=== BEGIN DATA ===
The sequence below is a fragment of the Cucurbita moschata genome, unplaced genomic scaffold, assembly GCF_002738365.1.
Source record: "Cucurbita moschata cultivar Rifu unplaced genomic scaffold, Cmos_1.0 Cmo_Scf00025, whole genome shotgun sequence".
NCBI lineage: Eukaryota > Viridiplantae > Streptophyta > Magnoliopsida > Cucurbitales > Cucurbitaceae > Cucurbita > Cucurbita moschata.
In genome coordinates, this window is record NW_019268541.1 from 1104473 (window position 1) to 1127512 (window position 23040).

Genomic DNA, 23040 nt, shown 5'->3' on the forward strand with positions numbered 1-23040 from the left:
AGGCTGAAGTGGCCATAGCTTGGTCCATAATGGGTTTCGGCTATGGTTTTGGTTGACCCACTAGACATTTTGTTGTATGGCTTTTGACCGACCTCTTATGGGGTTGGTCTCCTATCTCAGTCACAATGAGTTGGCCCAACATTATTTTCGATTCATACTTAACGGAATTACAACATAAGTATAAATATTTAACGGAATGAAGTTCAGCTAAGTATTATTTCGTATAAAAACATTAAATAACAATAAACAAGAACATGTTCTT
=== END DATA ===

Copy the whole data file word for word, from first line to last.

The sequence below is a fragment of the Cucurbita moschata genome, unplaced genomic scaffold, assembly GCF_002738365.1.
Source record: "Cucurbita moschata cultivar Rifu unplaced genomic scaffold, Cmos_1.0 Cmo_Scf00025, whole genome shotgun sequence".
NCBI lineage: Eukaryota > Viridiplantae > Streptophyta > Magnoliopsida > Cucurbitales > Cucurbitaceae > Cucurbita > Cucurbita moschata.
In genome coordinates, this window is record NW_019268541.1 from 1104473 (window position 1) to 1127512 (window position 23040).

Genomic DNA, 23040 nt, shown 5'->3' on the forward strand with positions numbered 1-23040 from the left:
AGGCTGAAGTGGCCATAGCTTGGTCCATAATGGGTTTCGGCTATGGTTTTGGTTGACCCACTAGACATTTTGTTGTATGGCTTTTGACCGACCTCTTATGGGGTTGGTCTCCTATCTCAGTCACAATGAGTTGGCCCAACATTATTTTCGATTCATACTTAACGGAATTACAACATAAGTATAAATATTTAACGGAATGAAGTTCAGCTAAGTATTATTTCGTATAAAAACATTAAATAACAATAAACAAGAACATGTTCTT